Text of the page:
Saturday, October 12, 2013

Field work

Yesterday was a foundational bird-watching experience. I travelled to the Volkswagen campus near Chattanooga to find a White-faced Ibis.

Source: Alan Vernon,
This is an image of the bird in its summer plumage, when the white is visible on its face. In winter, it's identical to the Glossy Ibis except for its red eye, usually only discernible with a scope or excellent camera.

Four potential White-faced Ibises had been spotted and photographed, most in juvenile plumage. The red eye was visible in the photos. I did manage to see all four birds, but I would not have been able to positively ID them if I hadn't already known what to look for. I only saw them in flight.

Bird-watching takes me to some unusual places, and this time was no exception. The birds had been sighted near a pond on Discovery Dr, a road too new for my GPS. The city was constructing a new water main next door, so to get to the pond I had to walk over fill dirt and bracken and past the worker busy flattening the new dirt with his bobcat.

I approached the pond slowly, nervous about scaring the birds away. I stopped each time I had a glimpse of the pond, then peered around the edge of the line of bushes. Nothing but killdeer. I found a place to sit where I could see most of the pond and be shielded by the tall grasses, and there I sat for two hours.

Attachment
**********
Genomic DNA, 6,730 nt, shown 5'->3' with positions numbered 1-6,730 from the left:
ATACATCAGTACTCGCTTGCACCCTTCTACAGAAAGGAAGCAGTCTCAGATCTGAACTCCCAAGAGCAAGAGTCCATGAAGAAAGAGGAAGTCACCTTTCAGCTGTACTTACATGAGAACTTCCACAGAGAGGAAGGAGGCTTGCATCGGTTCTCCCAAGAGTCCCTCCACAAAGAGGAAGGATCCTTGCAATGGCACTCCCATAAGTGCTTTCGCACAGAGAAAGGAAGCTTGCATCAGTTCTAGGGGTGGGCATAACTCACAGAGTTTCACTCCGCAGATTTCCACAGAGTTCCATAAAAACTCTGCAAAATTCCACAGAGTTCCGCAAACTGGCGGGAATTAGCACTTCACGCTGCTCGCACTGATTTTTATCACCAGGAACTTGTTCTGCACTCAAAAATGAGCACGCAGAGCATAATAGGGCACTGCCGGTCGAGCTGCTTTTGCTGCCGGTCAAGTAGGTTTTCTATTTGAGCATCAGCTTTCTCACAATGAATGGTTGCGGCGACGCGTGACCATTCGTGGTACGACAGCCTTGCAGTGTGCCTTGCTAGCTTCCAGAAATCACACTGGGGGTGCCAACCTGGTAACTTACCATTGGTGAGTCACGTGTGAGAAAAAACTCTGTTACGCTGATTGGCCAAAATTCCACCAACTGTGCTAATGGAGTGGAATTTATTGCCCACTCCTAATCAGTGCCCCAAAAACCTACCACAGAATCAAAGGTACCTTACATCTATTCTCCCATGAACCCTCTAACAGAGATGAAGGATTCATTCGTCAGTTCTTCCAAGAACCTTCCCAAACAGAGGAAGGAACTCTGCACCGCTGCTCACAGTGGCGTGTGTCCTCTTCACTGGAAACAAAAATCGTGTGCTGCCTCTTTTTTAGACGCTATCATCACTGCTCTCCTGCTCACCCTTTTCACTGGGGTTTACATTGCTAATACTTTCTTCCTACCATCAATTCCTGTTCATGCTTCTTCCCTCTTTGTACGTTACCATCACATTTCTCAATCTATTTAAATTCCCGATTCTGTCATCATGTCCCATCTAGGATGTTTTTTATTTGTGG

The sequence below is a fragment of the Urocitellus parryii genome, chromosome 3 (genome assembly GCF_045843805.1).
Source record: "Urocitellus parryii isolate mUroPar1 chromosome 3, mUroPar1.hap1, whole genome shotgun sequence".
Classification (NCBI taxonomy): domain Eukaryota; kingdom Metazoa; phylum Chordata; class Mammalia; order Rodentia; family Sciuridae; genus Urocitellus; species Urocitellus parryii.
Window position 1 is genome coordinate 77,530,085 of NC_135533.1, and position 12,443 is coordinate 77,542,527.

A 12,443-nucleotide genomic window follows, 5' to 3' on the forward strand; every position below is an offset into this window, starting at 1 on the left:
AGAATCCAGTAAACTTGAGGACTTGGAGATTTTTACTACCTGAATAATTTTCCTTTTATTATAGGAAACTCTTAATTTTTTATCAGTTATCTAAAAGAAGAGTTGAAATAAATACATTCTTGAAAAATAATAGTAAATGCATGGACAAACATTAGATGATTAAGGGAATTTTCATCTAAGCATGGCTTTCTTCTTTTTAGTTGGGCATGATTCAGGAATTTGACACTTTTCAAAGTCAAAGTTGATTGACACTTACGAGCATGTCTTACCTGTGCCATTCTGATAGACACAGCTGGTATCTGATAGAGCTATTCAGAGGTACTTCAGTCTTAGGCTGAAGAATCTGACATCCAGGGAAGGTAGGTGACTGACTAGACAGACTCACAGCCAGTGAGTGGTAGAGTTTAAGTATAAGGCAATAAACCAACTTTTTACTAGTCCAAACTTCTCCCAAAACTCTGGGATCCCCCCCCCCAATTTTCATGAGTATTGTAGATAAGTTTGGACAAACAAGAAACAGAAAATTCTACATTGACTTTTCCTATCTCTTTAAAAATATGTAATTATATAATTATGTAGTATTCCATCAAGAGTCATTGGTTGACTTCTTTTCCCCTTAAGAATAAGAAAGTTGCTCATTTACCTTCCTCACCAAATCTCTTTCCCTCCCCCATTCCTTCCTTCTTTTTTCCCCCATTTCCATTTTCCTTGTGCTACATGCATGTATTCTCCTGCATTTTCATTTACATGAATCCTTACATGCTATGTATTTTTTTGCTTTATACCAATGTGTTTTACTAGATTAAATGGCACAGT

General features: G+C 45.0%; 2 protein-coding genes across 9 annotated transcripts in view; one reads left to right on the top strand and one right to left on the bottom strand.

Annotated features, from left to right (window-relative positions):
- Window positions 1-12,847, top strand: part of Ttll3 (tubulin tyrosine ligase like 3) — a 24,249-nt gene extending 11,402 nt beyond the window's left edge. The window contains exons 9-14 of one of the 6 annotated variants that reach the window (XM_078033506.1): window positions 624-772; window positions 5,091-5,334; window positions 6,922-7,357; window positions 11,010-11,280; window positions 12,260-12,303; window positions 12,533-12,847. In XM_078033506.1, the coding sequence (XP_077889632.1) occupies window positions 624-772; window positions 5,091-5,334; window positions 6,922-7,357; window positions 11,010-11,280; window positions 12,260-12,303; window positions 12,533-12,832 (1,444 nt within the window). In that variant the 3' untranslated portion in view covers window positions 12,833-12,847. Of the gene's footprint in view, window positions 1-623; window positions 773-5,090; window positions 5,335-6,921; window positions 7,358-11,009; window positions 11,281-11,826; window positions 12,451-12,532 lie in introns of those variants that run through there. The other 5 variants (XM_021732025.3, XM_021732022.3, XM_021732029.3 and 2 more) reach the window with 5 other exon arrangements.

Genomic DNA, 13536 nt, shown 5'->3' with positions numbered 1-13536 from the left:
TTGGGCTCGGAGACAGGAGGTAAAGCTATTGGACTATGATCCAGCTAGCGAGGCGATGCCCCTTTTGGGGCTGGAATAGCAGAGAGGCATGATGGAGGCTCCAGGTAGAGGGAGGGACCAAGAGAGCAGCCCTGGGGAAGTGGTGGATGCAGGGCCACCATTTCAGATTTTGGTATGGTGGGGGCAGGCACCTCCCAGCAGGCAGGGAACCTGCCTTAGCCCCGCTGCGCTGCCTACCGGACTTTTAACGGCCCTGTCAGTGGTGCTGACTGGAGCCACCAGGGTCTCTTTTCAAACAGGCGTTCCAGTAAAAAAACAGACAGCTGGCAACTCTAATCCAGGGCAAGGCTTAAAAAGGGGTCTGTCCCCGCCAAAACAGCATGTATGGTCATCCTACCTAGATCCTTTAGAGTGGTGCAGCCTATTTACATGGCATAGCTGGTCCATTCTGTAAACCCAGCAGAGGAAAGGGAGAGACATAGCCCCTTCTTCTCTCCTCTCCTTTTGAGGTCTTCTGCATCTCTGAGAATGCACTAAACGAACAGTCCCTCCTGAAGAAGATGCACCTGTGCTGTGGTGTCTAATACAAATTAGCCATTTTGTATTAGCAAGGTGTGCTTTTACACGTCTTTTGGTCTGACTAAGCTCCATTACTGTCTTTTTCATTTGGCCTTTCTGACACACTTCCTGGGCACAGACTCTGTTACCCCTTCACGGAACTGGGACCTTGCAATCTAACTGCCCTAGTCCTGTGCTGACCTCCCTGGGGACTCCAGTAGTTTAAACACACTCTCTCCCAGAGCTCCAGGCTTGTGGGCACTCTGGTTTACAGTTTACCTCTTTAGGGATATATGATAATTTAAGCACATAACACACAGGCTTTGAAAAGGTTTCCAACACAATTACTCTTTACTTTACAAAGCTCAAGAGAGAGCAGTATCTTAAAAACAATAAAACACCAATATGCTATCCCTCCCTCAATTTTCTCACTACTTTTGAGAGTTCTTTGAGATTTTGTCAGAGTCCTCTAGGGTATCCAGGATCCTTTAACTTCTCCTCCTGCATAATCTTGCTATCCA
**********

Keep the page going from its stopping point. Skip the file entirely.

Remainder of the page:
That was the foundational part. Just sitting and waiting. It's hard to slow down and just observe. I found I kept checking my iPhone or my bird book. I had to force myself to enjoy the temperate October weather and the pleasant sound of bird song.

Patience was harder because I saw the birds early in the sit. About 10 minutes in, one ibis flushed from a grassy field (I also detected a Great Blue Heron hanging out in the tall grasses). About 30 minutes in, I saw 3 ibises fly overhead. So, task accomplished but greater view desired. Hence, the wait. They never came back, but I did see an additional 16 species, including a Gray Catbird and a Belted Kingfisher, two species I find fascinating.

This was a life-bird for me and an unusual bird to find in Tennessee at any time, so it was worth the 90-mile drive. I regret not having a better view, which I would have gotten if I had stayed an hour longer. Overall, this experience's greatest value was that it forced me to slow down and focus on something fun.